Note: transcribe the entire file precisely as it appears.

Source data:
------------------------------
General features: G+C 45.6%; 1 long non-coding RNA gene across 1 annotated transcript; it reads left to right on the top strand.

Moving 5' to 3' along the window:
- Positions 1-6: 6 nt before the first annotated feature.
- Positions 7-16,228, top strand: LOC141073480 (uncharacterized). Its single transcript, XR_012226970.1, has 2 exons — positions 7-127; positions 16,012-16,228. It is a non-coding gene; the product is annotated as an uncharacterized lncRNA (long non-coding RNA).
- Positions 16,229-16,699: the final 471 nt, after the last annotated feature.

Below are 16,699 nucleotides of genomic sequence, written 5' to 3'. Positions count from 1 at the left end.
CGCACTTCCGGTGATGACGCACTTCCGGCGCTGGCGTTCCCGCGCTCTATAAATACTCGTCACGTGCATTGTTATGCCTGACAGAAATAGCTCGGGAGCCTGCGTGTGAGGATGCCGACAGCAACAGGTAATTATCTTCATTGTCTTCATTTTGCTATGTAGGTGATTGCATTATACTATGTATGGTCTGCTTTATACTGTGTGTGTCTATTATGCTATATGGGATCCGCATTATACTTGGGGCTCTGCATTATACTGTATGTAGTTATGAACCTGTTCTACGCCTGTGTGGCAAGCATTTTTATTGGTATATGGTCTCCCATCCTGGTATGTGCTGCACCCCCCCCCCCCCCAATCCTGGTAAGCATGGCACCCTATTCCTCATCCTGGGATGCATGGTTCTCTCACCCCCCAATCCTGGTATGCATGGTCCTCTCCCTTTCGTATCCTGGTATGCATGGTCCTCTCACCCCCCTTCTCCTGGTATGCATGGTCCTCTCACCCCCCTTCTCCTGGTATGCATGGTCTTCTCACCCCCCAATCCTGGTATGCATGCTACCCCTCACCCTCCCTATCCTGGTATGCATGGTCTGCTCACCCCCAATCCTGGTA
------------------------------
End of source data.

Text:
General features: G+C 45.6%; 1 long non-coding RNA gene across 1 annotated transcript; it reads left to right on the top strand.

Moving 5' to 3' along the window:
- Positions 1-6: 6 nt before the first annotated feature.
- Positions 7-16,228, top strand: LOC141073480 (uncharacterized). Its single transcript, XR_012226970.1, has 2 exons — positions 7-127; positions 16,012-16,228. It is a non-coding gene; the product is annotated as an uncharacterized lncRNA (long non-coding RNA).
- Positions 16,229-16,699: the final 471 nt, after the last annotated feature.

Below are 16,699 nucleotides of genomic sequence, written 5' to 3'. Positions count from 1 at the left end.
CGCACTTCCGGTGATGACGCACTTCCGGCGCTGGCGTTCCCGCGCTCTATAAATACTCGTCACGTGCATTGTTATGCCTGACAGAAATAGCTCGGGAGCCTGCGTGTGAGGATGCCGACAGCAACAGGTAATTATCTTCATTGTCTTCATTTTGCTATGTAGGTGATTGCATTATACTATGTATGGTCTGCTTTATACTGTGTGTGTCTATTATGCTATATGGGATCCGCATTATACTTGGGGCTCTGCATTATACTGTATGTAGTTATGAACCTGTTCTACGCCTGTGTGGCAAGCATTTTTATTGGTATATGGTCTCCCATCCTGGTATGTGCTGCACCCCCCCCCCCCCCAATCCTGGTAAGCATGGCACCCTATTCCTCATCCTGGGATGCATGGTTCTCTCACCCCCCAATCCTGGTATGCATGGTCCTCTCCCTTTCGTATCCTGGTATGCATGGTCCTCTCACCCCCCTTCTCCTGGTATGCATGGTCCTCTCACCCCCCTTCTCCTGGTATGCATGGTCTTCTCACCCCCCAATCCTGGTATGCATGCTACCCCTCACCCTCCCTATCCTGGTATGCATGGTCTGCTCACCCCCAATCCTGGTA